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Park rangers have a wide variety of duties that range from conservation efforts to bookkeeping. Their first responsibility is, however, safety. Rangers who work in parks with treacherous terrain, dangerous wildlife, or severe weather must make sure hikers, campers, and backpackers follow outdoor safety codes. They often require visitors to register at park offices so that rangers will know when someone does not return from a hike or climb and may be hurt. Rangers often participate in search-and-rescue missions for visitors who are lost or injured in parks. In mountainous or forested regions, they may use helicopters or horses for searches.
Rangers also protect parks from inappropriate use and other threats from humans. They register vehicles and collect parking and registration fees, which are used to help maintain roads and facilities. They enforce the laws, regulations, and policies of the parks, patrolling to prevent vandalism, theft, and harm to wildlife. Rangers may arrest and evict people who violate these laws. Park protection efforts include keeping jeeps and other motorized vehicles off sand dunes and other fragile lands. They make sure visitors do not litter, pollute water, chop down trees for firewood, illegally hunt, or start unsafe campfires that could lead to catastrophic forest fires. When forest fires do start, rangers often assist with the dangerous, arduous task of putting them out and evacuation.
Park rangers also manage the parks' natural resources. An important aspect of this responsibility is the care of native species and the control of exotic (non-native) species within the parks. Duties may include conducting scientific research, as well as disseminating information about the reintroduction of native animal populations and the protection of the natural habitat that supports the animals.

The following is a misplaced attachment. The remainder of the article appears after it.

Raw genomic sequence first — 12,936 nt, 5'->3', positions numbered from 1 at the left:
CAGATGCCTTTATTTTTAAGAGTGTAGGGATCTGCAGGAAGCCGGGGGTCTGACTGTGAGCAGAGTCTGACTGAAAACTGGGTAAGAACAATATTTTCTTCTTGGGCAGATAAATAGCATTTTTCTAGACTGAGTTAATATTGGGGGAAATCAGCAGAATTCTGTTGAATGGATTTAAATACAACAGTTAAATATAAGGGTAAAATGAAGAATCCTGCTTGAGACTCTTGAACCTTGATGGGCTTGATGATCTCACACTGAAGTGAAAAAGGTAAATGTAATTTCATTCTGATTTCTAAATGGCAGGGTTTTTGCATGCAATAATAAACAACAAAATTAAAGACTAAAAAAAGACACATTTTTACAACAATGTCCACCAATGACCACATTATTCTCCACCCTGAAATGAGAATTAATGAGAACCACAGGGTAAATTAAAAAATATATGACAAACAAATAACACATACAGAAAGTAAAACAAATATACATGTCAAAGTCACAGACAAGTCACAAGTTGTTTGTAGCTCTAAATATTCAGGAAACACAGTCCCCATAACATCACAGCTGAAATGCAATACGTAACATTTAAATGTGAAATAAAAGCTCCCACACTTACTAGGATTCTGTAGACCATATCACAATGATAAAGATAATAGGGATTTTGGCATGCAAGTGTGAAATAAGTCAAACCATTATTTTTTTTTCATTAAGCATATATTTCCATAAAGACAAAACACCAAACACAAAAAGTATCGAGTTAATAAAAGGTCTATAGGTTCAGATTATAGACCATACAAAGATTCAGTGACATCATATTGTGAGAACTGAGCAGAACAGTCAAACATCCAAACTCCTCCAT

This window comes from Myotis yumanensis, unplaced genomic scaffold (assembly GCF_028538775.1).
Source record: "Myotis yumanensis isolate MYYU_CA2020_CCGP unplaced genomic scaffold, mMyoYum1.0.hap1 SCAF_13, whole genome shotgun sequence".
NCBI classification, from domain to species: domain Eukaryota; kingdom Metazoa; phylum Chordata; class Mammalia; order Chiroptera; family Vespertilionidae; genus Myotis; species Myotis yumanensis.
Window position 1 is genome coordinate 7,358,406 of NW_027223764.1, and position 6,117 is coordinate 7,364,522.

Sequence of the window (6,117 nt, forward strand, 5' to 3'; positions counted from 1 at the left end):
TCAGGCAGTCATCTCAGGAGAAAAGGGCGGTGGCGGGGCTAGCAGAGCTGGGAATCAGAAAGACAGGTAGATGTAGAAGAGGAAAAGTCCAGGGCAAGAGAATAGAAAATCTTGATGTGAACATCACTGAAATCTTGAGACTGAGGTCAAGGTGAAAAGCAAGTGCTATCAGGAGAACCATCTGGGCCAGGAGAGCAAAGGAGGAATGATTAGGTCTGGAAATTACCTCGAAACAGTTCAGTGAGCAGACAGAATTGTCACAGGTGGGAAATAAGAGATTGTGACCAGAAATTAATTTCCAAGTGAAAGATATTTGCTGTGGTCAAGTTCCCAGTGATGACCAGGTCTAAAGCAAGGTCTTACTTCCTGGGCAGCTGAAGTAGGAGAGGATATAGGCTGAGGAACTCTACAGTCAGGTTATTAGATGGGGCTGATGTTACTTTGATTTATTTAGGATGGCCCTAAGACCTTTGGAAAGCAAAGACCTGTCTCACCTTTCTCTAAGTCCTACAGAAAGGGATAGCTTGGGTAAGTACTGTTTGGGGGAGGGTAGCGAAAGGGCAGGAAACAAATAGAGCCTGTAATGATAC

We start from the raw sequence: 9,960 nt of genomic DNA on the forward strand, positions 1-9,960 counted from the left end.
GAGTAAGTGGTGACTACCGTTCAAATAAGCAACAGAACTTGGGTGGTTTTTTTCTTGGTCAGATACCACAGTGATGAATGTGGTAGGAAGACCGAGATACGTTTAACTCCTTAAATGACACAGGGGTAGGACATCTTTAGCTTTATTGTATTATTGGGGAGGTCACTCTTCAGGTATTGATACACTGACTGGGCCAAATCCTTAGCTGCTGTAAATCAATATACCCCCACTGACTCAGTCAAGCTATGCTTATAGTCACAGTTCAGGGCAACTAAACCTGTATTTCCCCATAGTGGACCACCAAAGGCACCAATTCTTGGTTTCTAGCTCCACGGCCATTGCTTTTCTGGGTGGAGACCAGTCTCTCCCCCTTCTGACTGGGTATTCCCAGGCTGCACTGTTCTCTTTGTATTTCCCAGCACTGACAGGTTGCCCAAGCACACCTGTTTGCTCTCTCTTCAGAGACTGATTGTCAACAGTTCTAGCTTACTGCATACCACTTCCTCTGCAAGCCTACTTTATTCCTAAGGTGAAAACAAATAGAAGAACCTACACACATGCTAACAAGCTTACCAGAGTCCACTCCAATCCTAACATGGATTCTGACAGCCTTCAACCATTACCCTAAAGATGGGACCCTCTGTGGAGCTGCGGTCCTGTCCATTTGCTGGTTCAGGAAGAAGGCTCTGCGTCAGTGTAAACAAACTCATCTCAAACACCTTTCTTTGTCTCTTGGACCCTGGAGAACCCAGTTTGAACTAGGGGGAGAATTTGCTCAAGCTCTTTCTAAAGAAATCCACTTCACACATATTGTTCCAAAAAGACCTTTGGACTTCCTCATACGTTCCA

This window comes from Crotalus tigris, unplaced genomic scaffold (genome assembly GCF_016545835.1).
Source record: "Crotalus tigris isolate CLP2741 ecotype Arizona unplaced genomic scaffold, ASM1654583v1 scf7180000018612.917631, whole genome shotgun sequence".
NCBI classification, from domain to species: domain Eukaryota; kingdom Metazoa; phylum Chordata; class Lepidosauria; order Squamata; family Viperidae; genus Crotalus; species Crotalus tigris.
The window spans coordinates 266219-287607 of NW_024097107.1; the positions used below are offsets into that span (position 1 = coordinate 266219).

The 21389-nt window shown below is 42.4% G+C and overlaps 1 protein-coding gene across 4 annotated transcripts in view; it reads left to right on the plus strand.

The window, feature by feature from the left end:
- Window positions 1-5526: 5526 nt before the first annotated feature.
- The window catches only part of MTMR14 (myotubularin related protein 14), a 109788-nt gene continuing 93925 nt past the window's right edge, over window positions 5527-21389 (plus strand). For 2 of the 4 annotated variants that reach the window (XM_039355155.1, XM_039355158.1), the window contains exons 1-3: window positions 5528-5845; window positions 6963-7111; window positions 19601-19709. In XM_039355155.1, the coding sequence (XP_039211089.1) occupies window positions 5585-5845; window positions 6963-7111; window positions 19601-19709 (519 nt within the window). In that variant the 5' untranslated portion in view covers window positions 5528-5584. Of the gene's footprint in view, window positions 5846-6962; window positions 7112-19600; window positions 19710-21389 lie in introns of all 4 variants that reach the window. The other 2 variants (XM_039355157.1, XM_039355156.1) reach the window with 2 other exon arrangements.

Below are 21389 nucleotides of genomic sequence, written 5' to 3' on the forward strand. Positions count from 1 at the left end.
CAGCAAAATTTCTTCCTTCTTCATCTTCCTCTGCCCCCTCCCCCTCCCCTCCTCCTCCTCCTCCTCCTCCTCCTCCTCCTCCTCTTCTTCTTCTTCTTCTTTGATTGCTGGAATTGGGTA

Rangers also help with conservation, research, and ecology efforts that are not connected to visitors' use of the park. They may study wildlife behavior patterns, for example, by tagging and following certain animals. In this way, they can chart the animals' migration patterns, assess the animals' impact on the park's ecosystem, and determine whether the park should take measures to control or encourage certain wildlife populations.
Some rangers study plant life and may work with conservationists to reintroduce native or endangered species. They measure the quality of water and air in the park to monitor and mitigate the effects of pollution and other threats from sources outside park boundaries. Through these efforts, rangers contribute to the growing body of research regarding our natural world.
In addition, park rangers help visitors enjoy and experience parks. In historical and other cultural parks, such as the Alamo in San Antonio, Independence Hall in Philadelphia, and the Lincoln Home in Springfield, Illinois, rangers give lectures and provide guided tours explaining the history and significance of the site. In natural parks, they may lecture on conservation topics, provide information about plants and animals in the park, and take visitors on interpretive walks, pointing out the area's flora, fauna, and geological characteristics. At a Civil War battlefield park, such as Gettysburg National Military Park in Pennsylvania or Vicksburg National Military Park in Mississippi, they explain to visitors what happened at that site during the Civil War and its implications for our country.
Park rangers are also indispensable to the management and administration of parks. They issue permits to visitors and vehicles and help plan the recreational activities in parks. They help in the planning and managing of park budgets. They keep records and compile statistics concerning weather conditions, resource conservation activities, and the number of park visitors.
Many rangers supervise other workers in the parks who build and maintain park facilities, work part time or seasonally, or operate concession facilities. Rangers often have their own park maintenance responsibilities, such as trail building, landscaping, and caring for visitor centers.
In some parks, rangers are specialists in certain areas of park protection, safety, or management. For example, in areas with heavy snowfalls and a high incidence of avalanches, experts in avalanche control and snow safety are designated snow rangers. They monitor snow conditions and patrol park areas to make sure visitors are not lost in snowslides.